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Revenue Recognition Series: Why Were the New Revenue Standards Issued?

revenue recognition

In order to fully appreciate the implications of the new revenue standards it is helpful to understand the process which led to the changes.

Over the past decade, the Financial Accounting Standards Board (FASB), which establishes generally accepted accounting principles in the United States of America (US GAAP), and the International Accounting Standards Board (IASB), which establishes generally accepted accounting principles for over 100 adopting countries (International Financial Reporting Standards or IFRS), embarked on a joint project to develop criteria for revenue recognition and reporting that would accomplish key goals, including, but not limited to:

  • Remove inconsistencies and weaknesses in existing revenue requirements
  • Provide a robust framework for addressing revenue issues
  • Improve the comparability of revenue recognition across entities, industries, jurisdictions, and capital markets
  • Provide more useful information to financial statement users by improving disclosures
  • Simplify financial statement preparation by making the requirements more concise

While the final standards issued by the FASB and the IASB were not fully converged, many of the major principles in the standards are now more closely aligned than they were under legacy US GAAP and IFRS. Accounting Standards Update (ASU) 2014-09, Revenue from Contracts with Customers, and related subsequent amendments (collectively, the new revenue standards) provide guidance on both how revenue should be recognized by organizations and disclosed to stakeholders in financial statement footnotes.

How will revenue recognition diverge from current guidance under the new standards?

Under the new five-step approach required by ASU 2014-09, focus is placed on gaining a holistic understanding of contract elements and terms and disclosing this information to financial statement users.

When contracts include variable consideration or provide the customer with both a good and a service, an entity’s evaluation of how and when consideration is earned will require careful assessment. Currently, contracts are often tracked at the contract level, once the new standards are in place, tracking may be necessary at either a disaggregated level that corresponds to identified performance obligations and associated transaction prices in the contract, or at an aggregate level with other contracts. Furthermore, contracts that include warranty provisions or options to purchase additional physical goods or services will need to be analyzed to identify potentially distinct performance obligations.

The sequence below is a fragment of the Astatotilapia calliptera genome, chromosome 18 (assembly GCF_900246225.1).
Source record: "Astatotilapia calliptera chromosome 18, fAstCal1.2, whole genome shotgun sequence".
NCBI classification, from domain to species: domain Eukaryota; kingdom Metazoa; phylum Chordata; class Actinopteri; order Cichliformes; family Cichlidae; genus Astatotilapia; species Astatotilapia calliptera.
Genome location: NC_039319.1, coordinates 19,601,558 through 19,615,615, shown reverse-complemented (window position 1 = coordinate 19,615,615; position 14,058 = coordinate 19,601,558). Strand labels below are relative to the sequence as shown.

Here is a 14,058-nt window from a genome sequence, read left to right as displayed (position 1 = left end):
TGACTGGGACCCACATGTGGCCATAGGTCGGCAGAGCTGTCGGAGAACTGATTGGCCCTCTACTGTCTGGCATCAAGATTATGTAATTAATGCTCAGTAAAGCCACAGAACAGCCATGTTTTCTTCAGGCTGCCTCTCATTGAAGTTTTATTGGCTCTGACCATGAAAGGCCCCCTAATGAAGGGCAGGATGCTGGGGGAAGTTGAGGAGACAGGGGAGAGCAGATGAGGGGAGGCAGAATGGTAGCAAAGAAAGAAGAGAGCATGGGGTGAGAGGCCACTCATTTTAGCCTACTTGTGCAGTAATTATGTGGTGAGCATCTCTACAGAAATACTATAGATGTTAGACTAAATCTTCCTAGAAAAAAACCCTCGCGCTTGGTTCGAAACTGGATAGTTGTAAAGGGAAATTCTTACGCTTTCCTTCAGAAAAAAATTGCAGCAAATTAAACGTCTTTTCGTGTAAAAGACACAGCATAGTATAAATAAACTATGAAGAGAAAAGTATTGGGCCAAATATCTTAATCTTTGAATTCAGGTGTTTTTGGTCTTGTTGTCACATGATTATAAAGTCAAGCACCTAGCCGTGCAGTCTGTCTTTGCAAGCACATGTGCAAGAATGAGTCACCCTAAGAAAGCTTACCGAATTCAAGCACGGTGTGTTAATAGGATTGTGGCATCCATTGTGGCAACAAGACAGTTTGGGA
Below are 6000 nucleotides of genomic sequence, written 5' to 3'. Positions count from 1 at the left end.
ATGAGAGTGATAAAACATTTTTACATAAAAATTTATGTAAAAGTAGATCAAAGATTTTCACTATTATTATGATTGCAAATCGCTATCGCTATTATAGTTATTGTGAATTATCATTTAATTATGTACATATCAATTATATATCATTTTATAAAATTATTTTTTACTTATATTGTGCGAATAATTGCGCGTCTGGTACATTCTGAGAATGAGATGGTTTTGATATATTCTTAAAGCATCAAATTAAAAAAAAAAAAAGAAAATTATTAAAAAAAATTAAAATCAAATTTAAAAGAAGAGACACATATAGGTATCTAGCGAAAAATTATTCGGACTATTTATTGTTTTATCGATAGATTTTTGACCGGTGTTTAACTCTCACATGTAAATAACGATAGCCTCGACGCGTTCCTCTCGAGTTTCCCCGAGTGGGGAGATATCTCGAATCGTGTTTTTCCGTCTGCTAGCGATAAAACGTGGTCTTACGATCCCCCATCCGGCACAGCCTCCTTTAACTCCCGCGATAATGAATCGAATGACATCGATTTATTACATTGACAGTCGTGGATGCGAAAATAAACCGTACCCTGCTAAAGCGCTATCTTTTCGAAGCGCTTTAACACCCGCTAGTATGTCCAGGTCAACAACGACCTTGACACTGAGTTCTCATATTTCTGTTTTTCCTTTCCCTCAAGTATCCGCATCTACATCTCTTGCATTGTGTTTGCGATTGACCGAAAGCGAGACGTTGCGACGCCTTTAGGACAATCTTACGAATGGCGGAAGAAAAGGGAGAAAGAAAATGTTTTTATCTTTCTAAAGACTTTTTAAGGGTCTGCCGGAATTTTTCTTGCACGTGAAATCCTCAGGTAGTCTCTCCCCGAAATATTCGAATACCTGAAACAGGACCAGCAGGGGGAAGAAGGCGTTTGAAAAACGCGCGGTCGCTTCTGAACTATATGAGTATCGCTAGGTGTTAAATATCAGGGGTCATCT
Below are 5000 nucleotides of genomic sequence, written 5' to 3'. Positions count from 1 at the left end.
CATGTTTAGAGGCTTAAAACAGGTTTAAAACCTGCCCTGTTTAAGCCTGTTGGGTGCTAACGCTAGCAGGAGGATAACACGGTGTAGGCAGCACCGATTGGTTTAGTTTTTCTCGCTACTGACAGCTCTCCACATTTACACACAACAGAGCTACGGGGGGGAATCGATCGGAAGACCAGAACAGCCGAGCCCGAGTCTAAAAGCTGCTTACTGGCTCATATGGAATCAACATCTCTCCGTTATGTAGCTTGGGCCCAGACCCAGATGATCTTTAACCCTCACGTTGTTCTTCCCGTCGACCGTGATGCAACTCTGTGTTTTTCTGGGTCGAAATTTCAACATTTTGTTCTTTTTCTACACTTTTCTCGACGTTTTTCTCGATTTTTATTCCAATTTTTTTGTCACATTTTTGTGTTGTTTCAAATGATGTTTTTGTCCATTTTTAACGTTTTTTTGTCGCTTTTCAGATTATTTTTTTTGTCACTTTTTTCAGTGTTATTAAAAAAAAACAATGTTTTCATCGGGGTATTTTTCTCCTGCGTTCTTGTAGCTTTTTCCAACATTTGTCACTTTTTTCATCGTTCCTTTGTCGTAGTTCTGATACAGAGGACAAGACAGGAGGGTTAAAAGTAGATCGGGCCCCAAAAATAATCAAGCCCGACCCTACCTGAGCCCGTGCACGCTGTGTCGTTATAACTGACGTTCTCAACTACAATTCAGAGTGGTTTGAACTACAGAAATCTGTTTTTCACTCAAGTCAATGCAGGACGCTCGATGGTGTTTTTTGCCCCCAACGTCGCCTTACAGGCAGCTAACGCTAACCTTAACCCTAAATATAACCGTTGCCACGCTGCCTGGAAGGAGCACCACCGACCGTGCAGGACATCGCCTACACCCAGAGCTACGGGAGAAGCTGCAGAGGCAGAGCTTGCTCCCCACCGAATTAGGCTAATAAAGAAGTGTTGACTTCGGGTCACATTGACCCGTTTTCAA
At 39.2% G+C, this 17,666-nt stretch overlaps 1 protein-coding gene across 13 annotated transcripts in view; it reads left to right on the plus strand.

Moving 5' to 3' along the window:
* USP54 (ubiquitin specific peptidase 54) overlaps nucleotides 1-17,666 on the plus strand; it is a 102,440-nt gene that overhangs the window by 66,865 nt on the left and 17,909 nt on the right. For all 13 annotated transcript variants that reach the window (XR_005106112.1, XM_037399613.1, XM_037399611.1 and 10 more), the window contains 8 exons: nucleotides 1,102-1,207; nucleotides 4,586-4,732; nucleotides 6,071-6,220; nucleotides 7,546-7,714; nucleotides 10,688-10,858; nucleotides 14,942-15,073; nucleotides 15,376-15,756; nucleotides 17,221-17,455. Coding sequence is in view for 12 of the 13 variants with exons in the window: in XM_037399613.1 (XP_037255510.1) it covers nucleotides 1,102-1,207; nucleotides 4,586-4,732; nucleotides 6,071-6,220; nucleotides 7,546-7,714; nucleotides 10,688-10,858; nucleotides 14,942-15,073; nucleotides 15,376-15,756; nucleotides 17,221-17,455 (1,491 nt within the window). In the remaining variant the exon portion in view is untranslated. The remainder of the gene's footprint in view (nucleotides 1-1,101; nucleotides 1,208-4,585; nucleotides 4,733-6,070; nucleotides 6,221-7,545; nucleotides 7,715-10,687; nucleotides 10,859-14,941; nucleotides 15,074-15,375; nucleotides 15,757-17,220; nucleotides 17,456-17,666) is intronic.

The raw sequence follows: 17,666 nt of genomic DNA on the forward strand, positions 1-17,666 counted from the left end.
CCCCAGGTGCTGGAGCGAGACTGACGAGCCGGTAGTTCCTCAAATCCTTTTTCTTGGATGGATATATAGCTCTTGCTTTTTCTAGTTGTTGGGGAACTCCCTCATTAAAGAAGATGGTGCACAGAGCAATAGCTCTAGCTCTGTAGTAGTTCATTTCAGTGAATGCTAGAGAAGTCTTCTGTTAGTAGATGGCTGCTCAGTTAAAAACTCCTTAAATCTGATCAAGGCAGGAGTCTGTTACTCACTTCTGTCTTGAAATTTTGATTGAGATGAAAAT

While contracts receive considerable focus under the new standards, substance will continue to take priority over form, as the FASB did not want entities to manipulate contracts in order to achieve preferred accounting conclusions. With that said, contract pricing may begin to shift as the new standards are implemented, in order to facilitate alignment of the point at which customers are billed and the point at which revenue is recognized.

How will industry-specific situations be treated under the new standards, now that prior guidance is being replaced by principles-driven fundamentals? Where can my entity find additional information?

The shift away from detailed, proscriptive industry guidance has left many in positions of financial reporting responsibility wondering how they can best comply with the new standards, while also remaining aligned with industry practice.

While the FASB and the IASB worked to provide guidance with applicability across industries, as soon as the finalized core standard was issued, 16 revenue recognition task forces were established by the AICPA to address potential industry-specific issues that were either not addressed or ambiguous in the capstone guidance. The industries involved in the project include aerospace and defense, construction contractors, hospitality, not-for-profits, software, and telecommunications, among others.

Industry-specific questions have been identified by the task forces which are then reviewed by the AICPA’s Revenue Recognition Working Group (RRWG) and Financial Reporting Executive Committee (FinREC), as well as the FASB’s Transition Resource Group (TRG), where applicable. More information regarding the revenue recognition implementation issues that these groups have identified and discussed is posted regularly on the AICPA Revenue Recognition Resource Center and the FASB Revenue from Contracts with Customers Project Update.

Coming up next

The next post in this ongoing series will highlight allowable transition methods, elements of the standards that should be considered in current contract negotiations, and critical actions that should be taken immediately. In the following months, we will explore the five key elements of the new revenue recognition criteria in more detail.

For further information on the revenue recognition standards or questions on how your organization can transition to the new standards, contact Rachel Plumley at 301.231.6200 or rplumley@aronsonllc.com, or Philip Steigner at 301.231.6200 or psteigner@aronsonllc.com. Stay tuned for future posts.

Related Posts:

Revenue Recognition Series: Part 1 – Helping You Prepare for the Inevitable

 

Goodwill Impairment Analysis Simplified with Removal of Step 2 Requirement

impairment

The Financial Accounting Standards Board (FASB) has amended the Accounting Standards Codification (ASC) Topic 350 related to the subsequent measurement of goodwill via Accounting Standards Update (ASU) 2017-04. Under the ASU, companies will no longer perform Step 2 of the goodwill impairment analysis. Instead, the entity or reporting unit will compare the fair value of the entity or reporting unit to its carrying amount just like in Step 1. The impairment charge, if any, is simply the lesser of (i) the difference between the fair value of the reporting unit and the carrying amount, or (ii) the remaining carrying amount of goodwill. The entity or reporting unit still has the option of performing a qualitative analysis to determine whether or not a quantitative test is needed (i.e. Step 0).